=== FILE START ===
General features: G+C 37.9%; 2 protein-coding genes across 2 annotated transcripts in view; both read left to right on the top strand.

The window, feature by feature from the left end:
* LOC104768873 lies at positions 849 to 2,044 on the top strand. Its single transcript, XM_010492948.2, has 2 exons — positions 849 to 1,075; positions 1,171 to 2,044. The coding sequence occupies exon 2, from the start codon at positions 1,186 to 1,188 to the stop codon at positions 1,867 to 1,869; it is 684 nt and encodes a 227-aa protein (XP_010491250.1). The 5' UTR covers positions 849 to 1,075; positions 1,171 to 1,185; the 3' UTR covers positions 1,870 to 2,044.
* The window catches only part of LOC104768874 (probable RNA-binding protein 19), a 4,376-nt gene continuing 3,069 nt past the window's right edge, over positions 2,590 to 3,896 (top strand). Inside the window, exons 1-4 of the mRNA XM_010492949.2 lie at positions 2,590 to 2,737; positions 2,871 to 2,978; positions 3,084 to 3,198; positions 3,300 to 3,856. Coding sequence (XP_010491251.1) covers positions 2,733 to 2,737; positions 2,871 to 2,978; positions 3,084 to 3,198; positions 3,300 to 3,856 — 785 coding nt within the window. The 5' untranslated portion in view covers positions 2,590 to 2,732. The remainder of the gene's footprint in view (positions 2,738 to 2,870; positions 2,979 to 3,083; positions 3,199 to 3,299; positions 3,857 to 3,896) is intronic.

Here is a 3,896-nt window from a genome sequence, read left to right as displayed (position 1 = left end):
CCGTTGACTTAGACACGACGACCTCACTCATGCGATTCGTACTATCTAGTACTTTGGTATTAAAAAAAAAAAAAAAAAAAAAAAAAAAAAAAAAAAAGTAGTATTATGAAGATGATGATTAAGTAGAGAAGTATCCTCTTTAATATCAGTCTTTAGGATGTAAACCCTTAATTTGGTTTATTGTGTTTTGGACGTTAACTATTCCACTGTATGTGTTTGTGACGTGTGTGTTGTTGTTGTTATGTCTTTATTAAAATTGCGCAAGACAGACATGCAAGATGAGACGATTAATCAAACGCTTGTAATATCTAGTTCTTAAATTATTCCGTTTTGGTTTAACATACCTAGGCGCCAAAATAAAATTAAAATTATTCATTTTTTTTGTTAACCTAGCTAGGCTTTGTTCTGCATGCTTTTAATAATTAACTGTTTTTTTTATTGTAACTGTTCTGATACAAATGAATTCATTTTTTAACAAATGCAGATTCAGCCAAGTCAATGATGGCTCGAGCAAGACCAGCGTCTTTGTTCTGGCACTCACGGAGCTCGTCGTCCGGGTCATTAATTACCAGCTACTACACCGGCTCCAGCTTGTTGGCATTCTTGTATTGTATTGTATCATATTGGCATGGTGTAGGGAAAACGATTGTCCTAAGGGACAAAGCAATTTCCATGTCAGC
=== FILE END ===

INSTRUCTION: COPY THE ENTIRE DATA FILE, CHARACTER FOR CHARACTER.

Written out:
General features: G+C 37.9%; 2 protein-coding genes across 2 annotated transcripts in view; both read left to right on the top strand.

The window, feature by feature from the left end:
* LOC104768873 lies at positions 849 to 2,044 on the top strand. Its single transcript, XM_010492948.2, has 2 exons — positions 849 to 1,075; positions 1,171 to 2,044. The coding sequence occupies exon 2, from the start codon at positions 1,186 to 1,188 to the stop codon at positions 1,867 to 1,869; it is 684 nt and encodes a 227-aa protein (XP_010491250.1). The 5' UTR covers positions 849 to 1,075; positions 1,171 to 1,185; the 3' UTR covers positions 1,870 to 2,044.
* The window catches only part of LOC104768874 (probable RNA-binding protein 19), a 4,376-nt gene continuing 3,069 nt past the window's right edge, over positions 2,590 to 3,896 (top strand). Inside the window, exons 1-4 of the mRNA XM_010492949.2 lie at positions 2,590 to 2,737; positions 2,871 to 2,978; positions 3,084 to 3,198; positions 3,300 to 3,856. Coding sequence (XP_010491251.1) covers positions 2,733 to 2,737; positions 2,871 to 2,978; positions 3,084 to 3,198; positions 3,300 to 3,856 — 785 coding nt within the window. The 5' untranslated portion in view covers positions 2,590 to 2,732. The remainder of the gene's footprint in view (positions 2,738 to 2,870; positions 2,979 to 3,083; positions 3,199 to 3,299; positions 3,857 to 3,896) is intronic.

Here is a 3,896-nt window from a genome sequence, read left to right as displayed (position 1 = left end):
CCGTTGACTTAGACACGACGACCTCACTCATGCGATTCGTACTATCTAGTACTTTGGTATTAAAAAAAAAAAAAAAAAAAAAAAAAAAAAAAAAAAAGTAGTATTATGAAGATGATGATTAAGTAGAGAAGTATCCTCTTTAATATCAGTCTTTAGGATGTAAACCCTTAATTTGGTTTATTGTGTTTTGGACGTTAACTATTCCACTGTATGTGTTTGTGACGTGTGTGTTGTTGTTGTTATGTCTTTATTAAAATTGCGCAAGACAGACATGCAAGATGAGACGATTAATCAAACGCTTGTAATATCTAGTTCTTAAATTATTCCGTTTTGGTTTAACATACCTAGGCGCCAAAATAAAATTAAAATTATTCATTTTTTTTGTTAACCTAGCTAGGCTTTGTTCTGCATGCTTTTAATAATTAACTGTTTTTTTTATTGTAACTGTTCTGATACAAATGAATTCATTTTTTAACAAATGCAGATTCAGCCAAGTCAATGATGGCTCGAGCAAGACCAGCGTCTTTGTTCTGGCACTCACGGAGCTCGTCGTCCGGGTCATTAATTACCAGCTACTACACCGGCTCCAGCTTGTTGGCATTCTTGTATTGTATTGTATCATATTGGCATGGTGTAGGGAAAACGATTGTCCTAAGGGACAAAGCAATTTCCATGTCAGC